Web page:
retirement

Ouachita Council on Aging

Life is a sum total of all our experiences, our growth and development, our hopes and our disappointments. 

It's a movement from conception to death. We move from one transitory stage of development to the next transitory stage.

As we move through in life, we learn to deal with our life experiences in our own functional or dysfunctional way. 

simplyrikkles / Flickr.com https://tinyurl.com/y9v96hdz

You are retired. You live comfortably. Sure, no one would say you are rich, but you have more than you need; and whatever assets you may have left once you are gone, you’d like to leave to your children. Maybe some to the grand kids.

Do folks like you…need a will?

Yes, I believe you do.

First, let me offer a very clear disclaimer. I am a financial planner, not an attorney. So anything I say is simply my understanding of the law and should not be considered legal advice. For legal advice, see an attorney.

Secondly, if you have wills, make sure they are valid.

Hamza Butt / Flickr.com https://tinyurl.com/y8zjkqpr

Last week we identified four bases you need to cover in your planning for retirement income: you need contentment for emotional health, a baseline budget for financial health, and a budget for both expected big stuff and unexpected bad stuff to make sure neither causes your financial house to collapse on your head.

Hamza Butt / Flickr.com https://tinyurl.com/y8zjkqpr

Have you ever read or heard that on average you’re going to need 70% of your working income in retirement.

Be careful when mixing averages and real life. If I put one foot in a bucket of ice and the other foot on a hot stove, on average, I’m comfortable. But in real life…

There are four things you need for a financially and emotionally (yes the two are linked) healthy retirement:

Mario Mancuso / Flickr.com http://tinyurl.com/mtsrkc5

Sometimes the dumbest thing you can do is not ask a stupid question.

Maybe you have no idea where to start in thinking about retirement planning. And so you think asking about it might be a so-called stupid question.

Well, if that’s you, it isn’t a stupid question – it’s a good one.

So congratulations for just asking! Asking is the first step to gaining wisdom. Acting on what you’ve learned is the second (and most important) step.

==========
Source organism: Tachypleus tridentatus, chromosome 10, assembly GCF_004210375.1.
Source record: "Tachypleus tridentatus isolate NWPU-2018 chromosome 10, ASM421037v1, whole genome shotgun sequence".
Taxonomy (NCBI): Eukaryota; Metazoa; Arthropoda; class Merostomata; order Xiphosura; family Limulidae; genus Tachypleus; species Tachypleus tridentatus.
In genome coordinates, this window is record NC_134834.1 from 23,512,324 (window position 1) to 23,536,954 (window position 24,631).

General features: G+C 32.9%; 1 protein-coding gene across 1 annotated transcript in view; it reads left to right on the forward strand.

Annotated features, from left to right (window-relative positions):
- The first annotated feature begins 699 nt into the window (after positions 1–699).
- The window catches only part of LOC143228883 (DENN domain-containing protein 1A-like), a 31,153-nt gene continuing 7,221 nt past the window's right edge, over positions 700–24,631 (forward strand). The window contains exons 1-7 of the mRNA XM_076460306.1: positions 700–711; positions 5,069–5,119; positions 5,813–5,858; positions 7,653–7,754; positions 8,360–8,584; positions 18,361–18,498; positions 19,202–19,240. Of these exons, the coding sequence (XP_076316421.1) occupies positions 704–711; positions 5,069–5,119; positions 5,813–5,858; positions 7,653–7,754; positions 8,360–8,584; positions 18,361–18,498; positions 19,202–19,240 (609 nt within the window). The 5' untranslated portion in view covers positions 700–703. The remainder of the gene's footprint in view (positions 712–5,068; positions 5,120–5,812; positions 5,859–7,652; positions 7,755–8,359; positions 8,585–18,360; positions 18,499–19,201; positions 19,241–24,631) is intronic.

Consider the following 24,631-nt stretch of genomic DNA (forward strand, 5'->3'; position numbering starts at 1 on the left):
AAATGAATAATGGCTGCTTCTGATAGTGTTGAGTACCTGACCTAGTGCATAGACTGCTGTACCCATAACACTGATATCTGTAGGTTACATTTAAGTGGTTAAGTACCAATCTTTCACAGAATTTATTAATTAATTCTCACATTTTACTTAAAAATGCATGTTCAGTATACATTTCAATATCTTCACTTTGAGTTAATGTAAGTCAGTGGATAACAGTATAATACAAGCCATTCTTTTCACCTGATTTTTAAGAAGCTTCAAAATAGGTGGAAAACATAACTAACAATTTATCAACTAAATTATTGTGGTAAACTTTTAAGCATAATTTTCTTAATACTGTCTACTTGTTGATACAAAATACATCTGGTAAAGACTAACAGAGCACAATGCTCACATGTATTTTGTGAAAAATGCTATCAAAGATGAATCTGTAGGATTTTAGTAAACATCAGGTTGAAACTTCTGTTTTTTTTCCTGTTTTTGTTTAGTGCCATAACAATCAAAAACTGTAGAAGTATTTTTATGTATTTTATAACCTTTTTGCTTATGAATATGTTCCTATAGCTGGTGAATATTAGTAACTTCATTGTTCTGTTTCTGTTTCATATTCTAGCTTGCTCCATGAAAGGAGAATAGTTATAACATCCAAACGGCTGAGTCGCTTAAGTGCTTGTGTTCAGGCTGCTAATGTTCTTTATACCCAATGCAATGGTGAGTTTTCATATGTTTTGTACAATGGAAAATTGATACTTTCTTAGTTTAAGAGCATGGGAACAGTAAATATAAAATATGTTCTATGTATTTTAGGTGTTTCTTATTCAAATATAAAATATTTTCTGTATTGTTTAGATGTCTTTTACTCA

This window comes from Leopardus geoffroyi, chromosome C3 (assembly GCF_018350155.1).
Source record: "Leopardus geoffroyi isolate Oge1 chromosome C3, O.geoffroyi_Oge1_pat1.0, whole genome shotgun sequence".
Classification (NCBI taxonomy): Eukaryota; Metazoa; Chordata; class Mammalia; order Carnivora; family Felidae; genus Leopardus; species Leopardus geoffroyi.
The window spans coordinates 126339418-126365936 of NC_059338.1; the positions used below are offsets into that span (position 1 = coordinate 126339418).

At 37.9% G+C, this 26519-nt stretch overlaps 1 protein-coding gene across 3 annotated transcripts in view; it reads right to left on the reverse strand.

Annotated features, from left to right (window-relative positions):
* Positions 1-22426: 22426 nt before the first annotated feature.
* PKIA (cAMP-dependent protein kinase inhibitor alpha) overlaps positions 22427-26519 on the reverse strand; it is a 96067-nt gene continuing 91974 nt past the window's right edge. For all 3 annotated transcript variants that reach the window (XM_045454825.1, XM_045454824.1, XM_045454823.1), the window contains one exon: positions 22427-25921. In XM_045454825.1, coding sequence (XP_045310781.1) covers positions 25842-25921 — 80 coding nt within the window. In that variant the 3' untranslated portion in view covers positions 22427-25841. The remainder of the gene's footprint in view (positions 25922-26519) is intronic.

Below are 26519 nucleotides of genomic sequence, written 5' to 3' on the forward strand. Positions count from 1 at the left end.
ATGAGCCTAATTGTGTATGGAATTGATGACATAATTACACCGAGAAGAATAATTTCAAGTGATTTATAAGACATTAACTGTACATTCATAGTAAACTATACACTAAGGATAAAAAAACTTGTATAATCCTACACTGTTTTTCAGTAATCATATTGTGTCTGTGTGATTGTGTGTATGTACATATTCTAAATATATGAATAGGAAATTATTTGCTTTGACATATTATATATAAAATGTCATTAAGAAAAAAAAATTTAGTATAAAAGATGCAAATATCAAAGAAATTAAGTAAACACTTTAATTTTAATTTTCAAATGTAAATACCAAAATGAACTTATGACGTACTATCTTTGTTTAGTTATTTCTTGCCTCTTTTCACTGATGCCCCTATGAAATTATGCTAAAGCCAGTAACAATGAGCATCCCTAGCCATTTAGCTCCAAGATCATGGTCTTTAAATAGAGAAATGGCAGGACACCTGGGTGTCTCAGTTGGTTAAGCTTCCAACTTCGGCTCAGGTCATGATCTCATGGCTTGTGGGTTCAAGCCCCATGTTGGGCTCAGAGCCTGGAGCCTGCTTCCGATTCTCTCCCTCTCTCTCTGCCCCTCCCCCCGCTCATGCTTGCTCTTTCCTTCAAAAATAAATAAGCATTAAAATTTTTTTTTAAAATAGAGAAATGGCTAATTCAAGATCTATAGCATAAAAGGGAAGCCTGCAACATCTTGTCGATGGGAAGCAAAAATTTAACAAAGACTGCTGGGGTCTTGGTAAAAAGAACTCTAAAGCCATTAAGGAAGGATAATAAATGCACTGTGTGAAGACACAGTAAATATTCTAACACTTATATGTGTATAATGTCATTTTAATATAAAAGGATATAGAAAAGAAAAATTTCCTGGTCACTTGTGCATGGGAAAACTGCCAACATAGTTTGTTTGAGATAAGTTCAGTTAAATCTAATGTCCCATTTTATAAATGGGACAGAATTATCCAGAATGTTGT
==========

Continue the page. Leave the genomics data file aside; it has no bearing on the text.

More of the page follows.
Craig Sunter / Flickr.com http://tinyurl.com/lh4s7zg

Two sisters are fighting over Mom and Dad’s estate. Now, mind you, Mom and Dad are still alive and kicking.

One sister thinks Mom and Dad should give away most of their assets so they can qualify for Medicaid if one or both have to go to a nursing home. The other sister thinks that is a terrible idea and tantamount to bilking the government out of money.

So they come ask me what I think.

I think that when it comes to settling arguments between sisters, I usually try to speak out of both sides of my mouth, then duck.

Matthew Peoples / Flickr.com https://tinyurl.com/znrbpep

“Ladies and gentlemen, this is your captain speaking. I’d like to welcome you aboard Retirement Airlines. We know you have a choice when you fly and we’d like to thank for choosing Retirement Air.

“The tower is telling us we’ve got some bumpy weather ahead of us….European debt down drafts are pretty strong still and we’ve got some pretty strong winds blowing out of the housing depression as well as some unemployment turbulence.

eltpics / Flickr.com http://tinyurl.com/hb92hfg

I find that the farther away an event is, the more willing people are to accept risk now in hopes of dealing with it later. But when later comes…

Why else would a 45 year old man keep telling himself, “I’ll do some retirement planning…when the kids are out of school.”

The same is true for many a 60 year old who says, “I plan to self-insure for long-term care,” when they may know very little about the risk they are now so blithely accepting.

Flickr.com / duncan c / https://creativecommons.org/licenses/by-nc/2.0/

What is your time horizon when it comes to your retirement planning?

Before you answer, check your calendar, your watch…or maybe your birth certificate. I’m guessing your time horizon is a lot longer than you might realize.

If, for example, you said that you have a 20 year time horizon, I’m guessing you mean the time until you plan to retire. So that would make you mid-forties (sorry to give that away).

You feel like you are at the base of your own personal financial Mount Everest and you’ve got a mere 20 years to climb to the top. Fine.

Tax Credits / Flickr.com / https://creativecommons.org/licenses/by/2.0/

Not everyone is rich. So, does the profession of financial planning have anything to offer to the average or even poor person? What could just plain old regular folks do to live better?

I have met individuals worth multiple millions who had no time, no love and no peace in their lives. I have also met others who could list all their possessions on the back of a napkin whose family, community and lifestyle were a constant source of joy to them.

So let’s begin with the understanding that wealth never made anyone rich and poverty never made anyone…well, poor.

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